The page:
(Bloomberg) -- A recovery in global bonds spread to U.S. equity futures as markets returned to firmer footing at the end of a week that saw the heaviest losses in the Nasdaq 100 since the pandemic meltdown.Markets stabilized after central banks from Asia to Europe moved to calm a panic that had sent U.S. government bond yields to their highest level in a year, with the tech-heavy Nasdaq shedding almost $900 billion of its value in a week.“If U.S. rates stabilize at these levels, which they appear to be, then equities will find calm,” said Nema Ramkhelawan-Bhana, a strategist at Rand Merchant Bank in Johannesburg. Fears that central banks withdraw support too fast may be overdone “given persistent rhetoric, with the Fed holding firm on its accommodation,” she said.Contracts on the Nasdaq 100 and S&P 500 fluctuated between modest gains and losses. The 10-year Treasury yield fell back below 1.5% after trading as high as 1.6% Thursday. Yields on core European bonds also ticked lower, while stocks in the region pared losses after the benchmark Stoxx Europe 600 slumped more than 1% at the open.Investors are getting increasingly worried that accelerating inflation could trigger a pullback in monetary policy support that has fueled gains in risk assets amid the pandemic. Federal Reserve officials so far say surging Treasury yields reflect optimism and have stressed that the central bank has no plans to tighten policy prematurely.What Investors Are Watching After the Spike in Treasury YieldsA gauge of shares in the Asia-Pacific region fell the most since the virus-induced selloff in March as benchmarks dropped more than 3% in Japan and Hong Kong.Elsewhere, oil retreated from its the highest in more than a year as traders mulled depleting global inventories. Bitcoin tumbled toward $45,000.Some key events to watch this week:Finance ministers and central bankers from the Group of 20 will meet virtually Friday. U.S. Treasury Secretary Janet Yellen will be among the attendees.These are some of the main moves in markets:StocksThe Stoxx Europe 600 index dropped 0.5% by 10:10 a.m. in London.S&P 500 futures rose 0.1%.Nasdaq 100 futures slipped 0.1%.The MSCI Asia Pacific index declined 3.3%.The MSCI Emerging Markets index retreated 2.8%.CurrenciesThe Bloomberg Dollar Spot Index rose 0.3%.The euro was 0.5% lower at $1.2117.The British pound fell 0.6% to $1.3938.The Japanese yen was little chnaged at 106.18 per dollar.BondsThe yield on 10-year Treasuries dipped five basis points to 1.47%.Germany’s 10-year yield dropped two basis points to -0.25%.The yield on U.K. 10-year bonds was flat at 0.78%CommoditiesWest Texas Intermediate crude fell 1% to $62.88 a barrel.Gold fell 0.4% to $1,763 an ounce.For more articles like this, please visit us at bloomberg.comSubscribe now to stay ahead with the most trusted business news source.©2021 Bloomberg L.P.
The U.S. dollar rose against most major currencies on Friday, lifted by an increase in U.S. bond yields overnight, while the pound dropped to its lowest in over a week. Government bonds, and particularly U.S. Treasuries, have become the focal point of markets globally. Traders have moved aggressively to price in earlier monetary tightening than the Federal Reserve and other central banks have signalled.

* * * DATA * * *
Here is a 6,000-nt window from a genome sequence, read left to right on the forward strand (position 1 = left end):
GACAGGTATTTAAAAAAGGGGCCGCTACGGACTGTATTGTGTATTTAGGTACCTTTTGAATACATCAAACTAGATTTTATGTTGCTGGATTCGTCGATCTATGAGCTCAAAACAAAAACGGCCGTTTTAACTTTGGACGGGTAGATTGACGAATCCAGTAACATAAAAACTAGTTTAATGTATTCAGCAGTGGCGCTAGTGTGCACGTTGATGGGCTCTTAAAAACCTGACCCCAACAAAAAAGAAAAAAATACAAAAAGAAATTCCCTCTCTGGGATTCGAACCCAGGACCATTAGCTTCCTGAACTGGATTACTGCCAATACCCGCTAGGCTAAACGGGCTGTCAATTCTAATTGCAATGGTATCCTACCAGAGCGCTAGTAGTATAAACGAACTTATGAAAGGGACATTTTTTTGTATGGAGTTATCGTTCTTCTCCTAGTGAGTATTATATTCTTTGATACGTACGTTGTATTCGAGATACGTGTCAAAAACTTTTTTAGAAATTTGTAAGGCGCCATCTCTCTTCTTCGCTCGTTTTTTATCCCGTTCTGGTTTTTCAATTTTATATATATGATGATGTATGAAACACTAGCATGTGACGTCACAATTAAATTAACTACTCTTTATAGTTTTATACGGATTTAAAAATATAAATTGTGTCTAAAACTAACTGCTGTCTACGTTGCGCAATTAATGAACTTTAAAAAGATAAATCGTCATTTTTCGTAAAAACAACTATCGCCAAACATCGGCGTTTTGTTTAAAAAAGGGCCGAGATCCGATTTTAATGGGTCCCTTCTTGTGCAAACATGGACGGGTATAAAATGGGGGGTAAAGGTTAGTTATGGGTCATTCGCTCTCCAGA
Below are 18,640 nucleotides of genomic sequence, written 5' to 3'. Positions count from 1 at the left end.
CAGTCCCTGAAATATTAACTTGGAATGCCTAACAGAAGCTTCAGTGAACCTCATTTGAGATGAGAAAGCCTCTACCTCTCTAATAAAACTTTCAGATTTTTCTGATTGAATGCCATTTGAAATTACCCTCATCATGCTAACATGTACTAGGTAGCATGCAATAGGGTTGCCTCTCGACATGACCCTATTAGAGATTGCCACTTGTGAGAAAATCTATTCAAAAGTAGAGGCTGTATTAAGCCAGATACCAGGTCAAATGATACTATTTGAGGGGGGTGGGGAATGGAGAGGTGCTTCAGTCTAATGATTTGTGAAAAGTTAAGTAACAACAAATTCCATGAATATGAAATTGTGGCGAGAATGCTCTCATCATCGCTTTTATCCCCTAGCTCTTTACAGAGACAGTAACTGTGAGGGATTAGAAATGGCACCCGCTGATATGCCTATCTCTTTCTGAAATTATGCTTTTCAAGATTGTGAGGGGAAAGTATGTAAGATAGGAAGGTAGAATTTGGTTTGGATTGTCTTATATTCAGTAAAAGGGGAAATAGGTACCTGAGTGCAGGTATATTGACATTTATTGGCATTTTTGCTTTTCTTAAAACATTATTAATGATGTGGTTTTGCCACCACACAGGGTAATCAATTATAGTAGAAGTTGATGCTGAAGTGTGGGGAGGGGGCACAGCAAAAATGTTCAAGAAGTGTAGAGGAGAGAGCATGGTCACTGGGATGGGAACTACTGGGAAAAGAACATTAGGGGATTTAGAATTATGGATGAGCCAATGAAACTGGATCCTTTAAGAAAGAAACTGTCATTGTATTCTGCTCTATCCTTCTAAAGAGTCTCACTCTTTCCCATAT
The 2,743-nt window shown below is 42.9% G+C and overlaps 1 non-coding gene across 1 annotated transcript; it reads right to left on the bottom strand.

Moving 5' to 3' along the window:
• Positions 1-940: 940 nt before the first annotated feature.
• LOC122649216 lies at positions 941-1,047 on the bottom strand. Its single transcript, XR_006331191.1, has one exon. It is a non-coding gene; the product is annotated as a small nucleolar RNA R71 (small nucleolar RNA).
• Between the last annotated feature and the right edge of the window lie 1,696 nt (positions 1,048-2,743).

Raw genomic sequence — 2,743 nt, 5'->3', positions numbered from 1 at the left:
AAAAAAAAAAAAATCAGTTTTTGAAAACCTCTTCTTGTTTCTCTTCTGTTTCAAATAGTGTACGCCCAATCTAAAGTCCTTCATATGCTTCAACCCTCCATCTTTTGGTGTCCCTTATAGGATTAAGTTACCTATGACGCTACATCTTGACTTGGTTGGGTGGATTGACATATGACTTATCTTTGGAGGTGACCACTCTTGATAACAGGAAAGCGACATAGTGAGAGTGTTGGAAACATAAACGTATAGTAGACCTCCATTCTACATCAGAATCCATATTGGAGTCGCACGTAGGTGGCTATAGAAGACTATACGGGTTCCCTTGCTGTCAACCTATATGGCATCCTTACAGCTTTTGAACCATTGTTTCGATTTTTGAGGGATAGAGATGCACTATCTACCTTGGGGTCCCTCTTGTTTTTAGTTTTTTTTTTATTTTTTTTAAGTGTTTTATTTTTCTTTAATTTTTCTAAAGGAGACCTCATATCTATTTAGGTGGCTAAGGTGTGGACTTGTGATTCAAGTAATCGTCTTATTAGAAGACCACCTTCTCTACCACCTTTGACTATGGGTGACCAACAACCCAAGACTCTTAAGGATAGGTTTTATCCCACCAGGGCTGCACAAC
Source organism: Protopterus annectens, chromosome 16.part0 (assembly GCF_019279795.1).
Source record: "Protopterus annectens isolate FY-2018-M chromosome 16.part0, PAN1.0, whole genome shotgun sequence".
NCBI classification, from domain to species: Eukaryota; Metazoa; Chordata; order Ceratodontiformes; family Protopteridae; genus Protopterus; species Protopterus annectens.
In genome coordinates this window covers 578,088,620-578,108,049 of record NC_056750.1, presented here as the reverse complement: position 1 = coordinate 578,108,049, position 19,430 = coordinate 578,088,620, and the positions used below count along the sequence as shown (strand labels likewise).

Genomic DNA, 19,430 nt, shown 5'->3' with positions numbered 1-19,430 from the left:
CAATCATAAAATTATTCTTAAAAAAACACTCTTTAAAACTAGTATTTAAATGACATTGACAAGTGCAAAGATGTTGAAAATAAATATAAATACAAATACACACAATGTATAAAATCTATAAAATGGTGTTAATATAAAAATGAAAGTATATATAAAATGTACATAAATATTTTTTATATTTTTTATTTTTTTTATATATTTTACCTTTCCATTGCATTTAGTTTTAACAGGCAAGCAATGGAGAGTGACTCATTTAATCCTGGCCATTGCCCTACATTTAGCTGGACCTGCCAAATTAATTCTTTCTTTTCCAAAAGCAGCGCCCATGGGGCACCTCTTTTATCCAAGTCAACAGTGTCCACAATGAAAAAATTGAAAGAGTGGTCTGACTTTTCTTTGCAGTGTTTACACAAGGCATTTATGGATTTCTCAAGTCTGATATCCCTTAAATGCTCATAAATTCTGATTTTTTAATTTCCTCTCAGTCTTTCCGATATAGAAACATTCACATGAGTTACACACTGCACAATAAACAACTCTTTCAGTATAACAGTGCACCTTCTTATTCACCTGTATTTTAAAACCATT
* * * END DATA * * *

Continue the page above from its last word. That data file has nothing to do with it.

(Bloomberg) -- Asian stocks fell the most since March as losses in technology shares deepened amid a global selloff triggered by rising Treasury yields.Taiwan Semiconductor Manufacturing Co., Samsung Electronics Co. and Tencent Holdings Ltd. contributed the most to losses in the MSCI Asia Pacific Index, which dropped as much as 3.2%. A gauge of the region’s technology stocks tumbled more than 4%, also the most since March.Friday’s selloff marks a sharp turnaround for equities which rallied for the most of January and February, pushing the Asian benchmark to a fresh record high. Equity benchmarks in South Korea, Taiwan and Japan slumped more than 3% each this Friday.“This rise in risk-free rates serves as a trigger to investors who have been looking for a reason for an equity market correction,” said Tai Hui, chief Asia market strategist at J.P. Morgan Asset Management. “The Asian tech sector and outperformers of the past 12 months may also mirror the sharper correction of their US counterparts.”The slump called to mind the painful episode for the region between May and June 2013 when the U.S. Federal Reserve suggested it would start slowly tapering its quantitative easing program and rattled global stocks. Asian shares were especially hard hit then, plunging 13% from a high hit in May, versus a 6% peak-to-trough decline in the S&P 500.On the positive side, central banks in Asia’s emerging economies added $467.7 billion to their foreign-exchange reserves last year, the most since the 2013 temper tantrum. That provides Asia with an important buffer against a recent jump in global bond yields.Bloomberg JPMorgan Asia Dollar Index, a trade and liquidity weighted index of Asian currencies, has gained more than 8% from a March low.“An analogy to the taper tantrum in 2013 and its impact on Asian markets versus the U.S. is misplaced,” said Thomas Poullaouec, head of multi-asset solutions at T. Rowe Price. “In 2013, Asian markets as well as emerging markets in general were a primary target of the rising yields given their vulnerability in their financing needs.”Poullaouec said that Asian countries are no longer as fragile as they were perceived in 2013, adding that the stocks that will be hit by higher yields will be those “in the most expensive part of the market” including growth names.For more articles like this, please visit us at bloomberg.comSubscribe now to stay ahead with the most trusted business news source.©2021 Bloomberg L.P.